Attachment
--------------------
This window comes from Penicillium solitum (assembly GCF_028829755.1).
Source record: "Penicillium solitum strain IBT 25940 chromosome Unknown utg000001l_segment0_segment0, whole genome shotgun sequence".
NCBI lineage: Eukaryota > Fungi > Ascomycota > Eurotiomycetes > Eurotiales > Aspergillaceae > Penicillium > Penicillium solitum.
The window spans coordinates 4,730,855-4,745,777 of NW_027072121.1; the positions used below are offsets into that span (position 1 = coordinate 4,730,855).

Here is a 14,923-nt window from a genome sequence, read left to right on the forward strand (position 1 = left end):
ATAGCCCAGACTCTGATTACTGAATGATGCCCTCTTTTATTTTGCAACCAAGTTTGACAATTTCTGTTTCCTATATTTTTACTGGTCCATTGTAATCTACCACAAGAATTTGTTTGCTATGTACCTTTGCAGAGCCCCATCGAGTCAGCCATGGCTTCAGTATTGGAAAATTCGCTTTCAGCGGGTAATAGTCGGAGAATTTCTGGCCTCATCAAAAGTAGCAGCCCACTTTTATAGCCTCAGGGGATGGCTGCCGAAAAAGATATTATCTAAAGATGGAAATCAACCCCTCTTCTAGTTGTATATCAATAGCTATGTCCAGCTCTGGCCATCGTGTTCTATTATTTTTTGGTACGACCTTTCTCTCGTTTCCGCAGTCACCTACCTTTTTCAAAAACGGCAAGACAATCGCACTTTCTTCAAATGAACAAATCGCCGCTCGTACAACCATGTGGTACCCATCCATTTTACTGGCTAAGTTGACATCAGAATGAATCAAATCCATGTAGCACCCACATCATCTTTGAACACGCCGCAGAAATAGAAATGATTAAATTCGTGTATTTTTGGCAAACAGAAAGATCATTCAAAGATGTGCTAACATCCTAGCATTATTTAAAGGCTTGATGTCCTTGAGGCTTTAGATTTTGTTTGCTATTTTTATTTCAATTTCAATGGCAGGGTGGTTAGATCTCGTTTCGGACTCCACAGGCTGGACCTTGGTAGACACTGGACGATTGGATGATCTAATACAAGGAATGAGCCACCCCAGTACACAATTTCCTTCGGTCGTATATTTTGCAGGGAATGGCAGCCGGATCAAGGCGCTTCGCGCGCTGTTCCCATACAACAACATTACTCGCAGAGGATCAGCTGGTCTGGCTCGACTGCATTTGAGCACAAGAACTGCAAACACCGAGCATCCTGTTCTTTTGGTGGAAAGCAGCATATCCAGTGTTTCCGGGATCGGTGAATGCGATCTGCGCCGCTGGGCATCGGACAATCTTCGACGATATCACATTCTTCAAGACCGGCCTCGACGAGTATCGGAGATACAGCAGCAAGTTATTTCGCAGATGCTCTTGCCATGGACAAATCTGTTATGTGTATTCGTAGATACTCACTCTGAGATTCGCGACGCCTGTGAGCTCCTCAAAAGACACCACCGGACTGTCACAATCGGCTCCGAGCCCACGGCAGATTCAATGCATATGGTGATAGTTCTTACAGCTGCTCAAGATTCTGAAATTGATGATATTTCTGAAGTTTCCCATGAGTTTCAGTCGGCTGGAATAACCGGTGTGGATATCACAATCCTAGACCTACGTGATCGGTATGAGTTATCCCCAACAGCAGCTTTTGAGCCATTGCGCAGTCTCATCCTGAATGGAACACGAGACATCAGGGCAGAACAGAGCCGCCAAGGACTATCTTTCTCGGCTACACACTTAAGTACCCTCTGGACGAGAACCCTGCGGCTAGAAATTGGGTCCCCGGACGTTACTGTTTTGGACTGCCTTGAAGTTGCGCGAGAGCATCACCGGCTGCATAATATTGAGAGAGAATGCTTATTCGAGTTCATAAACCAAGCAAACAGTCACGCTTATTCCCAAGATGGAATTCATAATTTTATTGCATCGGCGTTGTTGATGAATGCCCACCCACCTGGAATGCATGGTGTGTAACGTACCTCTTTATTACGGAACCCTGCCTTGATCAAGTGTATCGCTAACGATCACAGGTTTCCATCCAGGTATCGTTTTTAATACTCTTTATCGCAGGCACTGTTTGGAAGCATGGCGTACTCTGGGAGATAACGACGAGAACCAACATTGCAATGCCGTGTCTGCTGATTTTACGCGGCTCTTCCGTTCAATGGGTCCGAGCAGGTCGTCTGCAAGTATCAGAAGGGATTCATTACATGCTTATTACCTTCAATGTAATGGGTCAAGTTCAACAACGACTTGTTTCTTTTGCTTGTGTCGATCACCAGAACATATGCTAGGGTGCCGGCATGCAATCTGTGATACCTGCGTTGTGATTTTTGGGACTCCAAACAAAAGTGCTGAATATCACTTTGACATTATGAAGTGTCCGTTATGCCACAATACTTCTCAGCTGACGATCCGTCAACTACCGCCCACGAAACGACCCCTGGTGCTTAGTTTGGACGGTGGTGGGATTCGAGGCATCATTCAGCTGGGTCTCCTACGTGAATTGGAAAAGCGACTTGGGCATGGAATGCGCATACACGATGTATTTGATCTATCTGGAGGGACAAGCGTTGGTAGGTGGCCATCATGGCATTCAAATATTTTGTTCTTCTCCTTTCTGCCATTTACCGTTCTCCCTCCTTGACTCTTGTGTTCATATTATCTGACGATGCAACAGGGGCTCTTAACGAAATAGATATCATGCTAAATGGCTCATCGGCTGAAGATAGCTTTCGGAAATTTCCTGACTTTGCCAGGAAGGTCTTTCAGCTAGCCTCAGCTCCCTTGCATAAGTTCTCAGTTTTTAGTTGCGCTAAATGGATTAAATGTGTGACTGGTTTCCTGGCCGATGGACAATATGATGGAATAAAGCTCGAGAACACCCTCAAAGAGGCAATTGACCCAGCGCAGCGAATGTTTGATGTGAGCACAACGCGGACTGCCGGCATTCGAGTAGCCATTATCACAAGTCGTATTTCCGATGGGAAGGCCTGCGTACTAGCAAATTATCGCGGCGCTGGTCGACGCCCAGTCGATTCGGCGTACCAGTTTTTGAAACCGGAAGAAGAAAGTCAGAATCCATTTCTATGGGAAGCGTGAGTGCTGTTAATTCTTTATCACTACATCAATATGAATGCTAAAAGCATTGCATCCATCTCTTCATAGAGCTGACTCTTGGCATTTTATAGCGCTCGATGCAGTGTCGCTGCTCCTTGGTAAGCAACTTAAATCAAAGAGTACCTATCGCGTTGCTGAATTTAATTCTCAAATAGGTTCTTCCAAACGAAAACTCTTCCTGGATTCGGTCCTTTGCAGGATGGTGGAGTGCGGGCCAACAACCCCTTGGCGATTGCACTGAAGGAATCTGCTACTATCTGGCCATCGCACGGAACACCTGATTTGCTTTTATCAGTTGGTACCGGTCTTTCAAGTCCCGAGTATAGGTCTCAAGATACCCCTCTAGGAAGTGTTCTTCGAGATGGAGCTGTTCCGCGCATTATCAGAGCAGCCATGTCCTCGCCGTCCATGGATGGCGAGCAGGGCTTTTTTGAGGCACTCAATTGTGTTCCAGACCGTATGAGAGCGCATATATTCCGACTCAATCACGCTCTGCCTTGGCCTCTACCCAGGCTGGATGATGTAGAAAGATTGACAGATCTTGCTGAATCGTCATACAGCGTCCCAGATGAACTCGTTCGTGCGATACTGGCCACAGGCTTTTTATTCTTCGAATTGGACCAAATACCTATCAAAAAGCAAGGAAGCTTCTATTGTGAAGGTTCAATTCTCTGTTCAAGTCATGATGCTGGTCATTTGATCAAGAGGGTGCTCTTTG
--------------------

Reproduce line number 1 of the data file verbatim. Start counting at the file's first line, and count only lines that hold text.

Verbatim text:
This window comes from Penicillium solitum (assembly GCF_028829755.1).